Planets more hospitable to life than Earth may already have been discovered

Jan 24, 2020
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'Planets more hospitable to life than Earth'

Absolutely not possible. Not, short of a few billion years of evolution.
 
Oct 10, 2020
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'Planets more hospitable to life than Earth'

Absolutely not possible. Not, short of a few billion years of evolution.
So what makes you think that billions of years of evolut
'Planets more hospitable to life than Earth'

Absolutely not possible. Not, short of a few billion years of evolution.
So what makes you think that billions of years of evolution haven't been taking place all along?
 
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Jan 16, 2020
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So far, no evidence of life has been found on any of these "wonderful" planets, and our modern technology pretty much prohibits us travelling to even the closest. We haven't even made it to the closest planet in our solar system, but it would probably be a lot cheaper to build permanent settlements on the moon and Mars than it would be to reach a planet that is hundreds of years of travel time away. There are a lot of science fiction stories describing landing on new 'Earth-like' planets, and many tell of unforeseen diseases or other catastrophes that tend to wipe out the settlers. Every one of those stories is at least as plausible as any plan we have developed to reach and colonize these distant planets.
 
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Aug 20, 2020
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'Planets more hospitable to life than Earth'

Absolutely not possible. Not, short of a few billion years of evolution.
Interesting science - now when are any of them going to comment on such as myself who has stood 20ft from two 'starling-like chirruping' blues as you call them. Plus walked along a road with a grassy verge - with one 7ft-8ft? tall totally cloaked individual keeping step with me on a country tractor roadway in central Schleswig-Holstein - grass compressed with each footstep imprint ~15" long. AND THAT is only a start as six of us witnessed a craft disappear in a flash after two had crossed the night sky from south to north as fast as you could turn you're head and just one stopped dead in an instant before racing off at speed. When worldwide these reports come in any numbskulls?? ignore them...................!!!
 
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Oct 9, 2020
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So far, no evidence of life has been found on any of these "wonderful" planets, and our modern technology pretty much prohibits us travelling to even the closest. We haven't even made it to the closest planet in our solar system, but it would probably be a lot cheaper to build permanent settlements on the moon and Mars than it would be to reach a planet that is hundreds of years of travel time away. There are a lot of science fiction stories describing landing on new 'Earth-like' planets, and many tell of unforeseen diseases or other catastrophes that tend to wipe out the settlers. Every one of those stories is at least as plausible as any plan we have developed to reach and colonize these distant planets.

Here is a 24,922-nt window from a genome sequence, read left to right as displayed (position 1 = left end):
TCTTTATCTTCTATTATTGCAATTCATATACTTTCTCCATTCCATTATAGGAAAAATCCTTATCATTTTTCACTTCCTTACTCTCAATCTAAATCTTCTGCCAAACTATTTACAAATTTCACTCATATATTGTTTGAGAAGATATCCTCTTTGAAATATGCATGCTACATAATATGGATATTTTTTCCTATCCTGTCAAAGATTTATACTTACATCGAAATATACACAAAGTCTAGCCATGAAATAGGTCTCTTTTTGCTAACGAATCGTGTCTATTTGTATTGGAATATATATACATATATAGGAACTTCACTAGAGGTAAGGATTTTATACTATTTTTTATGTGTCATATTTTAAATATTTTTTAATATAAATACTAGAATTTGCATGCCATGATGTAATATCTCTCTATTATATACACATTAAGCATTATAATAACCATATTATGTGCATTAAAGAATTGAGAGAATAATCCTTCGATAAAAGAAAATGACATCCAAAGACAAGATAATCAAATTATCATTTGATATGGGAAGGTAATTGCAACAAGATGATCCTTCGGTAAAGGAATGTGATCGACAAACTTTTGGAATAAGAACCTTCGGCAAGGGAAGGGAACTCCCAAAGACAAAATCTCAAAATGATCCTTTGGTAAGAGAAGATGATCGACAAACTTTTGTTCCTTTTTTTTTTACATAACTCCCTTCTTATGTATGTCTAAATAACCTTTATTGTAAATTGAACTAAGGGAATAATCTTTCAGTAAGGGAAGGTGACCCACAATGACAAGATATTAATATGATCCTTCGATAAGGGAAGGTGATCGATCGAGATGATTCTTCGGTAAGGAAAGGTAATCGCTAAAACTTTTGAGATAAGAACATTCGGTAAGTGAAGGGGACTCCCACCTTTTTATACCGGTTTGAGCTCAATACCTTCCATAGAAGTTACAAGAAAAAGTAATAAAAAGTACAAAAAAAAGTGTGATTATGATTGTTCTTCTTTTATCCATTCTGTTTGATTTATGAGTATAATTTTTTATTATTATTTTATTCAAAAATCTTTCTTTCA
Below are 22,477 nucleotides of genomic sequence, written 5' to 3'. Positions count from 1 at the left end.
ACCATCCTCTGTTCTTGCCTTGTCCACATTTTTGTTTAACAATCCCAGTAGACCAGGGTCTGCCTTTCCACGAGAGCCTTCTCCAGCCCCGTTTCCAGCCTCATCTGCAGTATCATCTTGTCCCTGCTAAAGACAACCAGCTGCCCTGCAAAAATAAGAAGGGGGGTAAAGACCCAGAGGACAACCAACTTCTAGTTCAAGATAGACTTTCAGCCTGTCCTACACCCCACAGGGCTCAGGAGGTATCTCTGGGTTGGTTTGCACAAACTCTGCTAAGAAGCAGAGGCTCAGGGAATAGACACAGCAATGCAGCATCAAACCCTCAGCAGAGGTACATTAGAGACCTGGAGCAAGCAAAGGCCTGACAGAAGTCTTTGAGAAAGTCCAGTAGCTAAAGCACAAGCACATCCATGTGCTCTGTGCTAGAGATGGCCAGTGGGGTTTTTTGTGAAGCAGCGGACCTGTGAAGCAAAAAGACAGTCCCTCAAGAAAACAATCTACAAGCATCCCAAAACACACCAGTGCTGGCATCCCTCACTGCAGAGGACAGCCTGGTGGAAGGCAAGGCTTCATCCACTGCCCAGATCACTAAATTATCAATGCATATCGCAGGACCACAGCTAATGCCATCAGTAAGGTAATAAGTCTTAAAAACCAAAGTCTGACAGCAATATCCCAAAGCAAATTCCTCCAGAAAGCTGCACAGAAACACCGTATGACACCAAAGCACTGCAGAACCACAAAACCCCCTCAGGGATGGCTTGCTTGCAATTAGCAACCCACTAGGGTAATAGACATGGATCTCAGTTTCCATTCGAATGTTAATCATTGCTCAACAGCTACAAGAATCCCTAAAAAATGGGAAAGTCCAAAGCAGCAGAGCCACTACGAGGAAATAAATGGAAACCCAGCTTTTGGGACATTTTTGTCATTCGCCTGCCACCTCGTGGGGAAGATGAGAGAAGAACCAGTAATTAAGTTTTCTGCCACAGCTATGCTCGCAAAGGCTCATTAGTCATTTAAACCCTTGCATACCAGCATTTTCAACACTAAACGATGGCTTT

Yeah, it's fun to fantasize about going to other planets but, I think we should prioritize fixing this planet.
 
Jan 3, 2020
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Pity summary of the paper: "In fact, only Kepler 1126 b (KOI 2162) and Kepler-69c (KOI 172.02) are statistically validated planets (Morton et al., 2016). The other objects are unconfirmed Kepler Objects of Interest (KOIs), some of which may turn out to be astrophysical false positives. …
Our point here is not to identify potential targets for followup observations but to illustrate that superhabitable worlds may already be among the planets that have been detected."

Superhabitability has been a research area since a few years back. I guess the field of astrobiology needs more convincing of the usefulness of the concept.
 
Jan 3, 2020
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So far, no evidence of life has been found on any of these "wonderful" planets, and our modern technology pretty much prohibits us travelling to even the closest.
If you include Earth, we have an example, and the goal of astrobiology science is to find more life. The article describes ongoing work, and that is all there is to it in a young science that will need decades of work by people that have a more realistic view of nature. Processes rarely produce just one system or object, that would take finetuning, so there is no obvious merit in the argument when we still have too weak instruments to do a good test.